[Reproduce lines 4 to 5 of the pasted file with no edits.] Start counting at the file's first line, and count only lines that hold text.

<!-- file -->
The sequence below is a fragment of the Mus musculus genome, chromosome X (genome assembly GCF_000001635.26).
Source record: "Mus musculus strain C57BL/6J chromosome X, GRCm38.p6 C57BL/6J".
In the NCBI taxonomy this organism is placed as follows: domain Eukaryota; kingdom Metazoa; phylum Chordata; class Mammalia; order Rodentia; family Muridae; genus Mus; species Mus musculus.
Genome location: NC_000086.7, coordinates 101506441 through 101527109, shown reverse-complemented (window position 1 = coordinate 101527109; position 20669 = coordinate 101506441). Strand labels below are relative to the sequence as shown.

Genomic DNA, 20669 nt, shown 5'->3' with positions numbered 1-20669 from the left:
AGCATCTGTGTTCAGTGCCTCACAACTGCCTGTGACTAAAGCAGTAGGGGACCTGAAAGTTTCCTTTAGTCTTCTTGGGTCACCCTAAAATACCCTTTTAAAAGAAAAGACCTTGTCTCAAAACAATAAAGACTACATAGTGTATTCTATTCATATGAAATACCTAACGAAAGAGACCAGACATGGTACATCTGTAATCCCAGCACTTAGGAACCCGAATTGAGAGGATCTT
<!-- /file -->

Genome location: NC_000086.7, coordinates 101506441 through 101527109, shown reverse-complemented (window position 1 = coordinate 101527109; position 20669 = coordinate 101506441). Strand labels below are relative to the sequence as shown.

Genomic DNA, 20669 nt, shown 5'->3' with positions numbered 1-20669 from the left: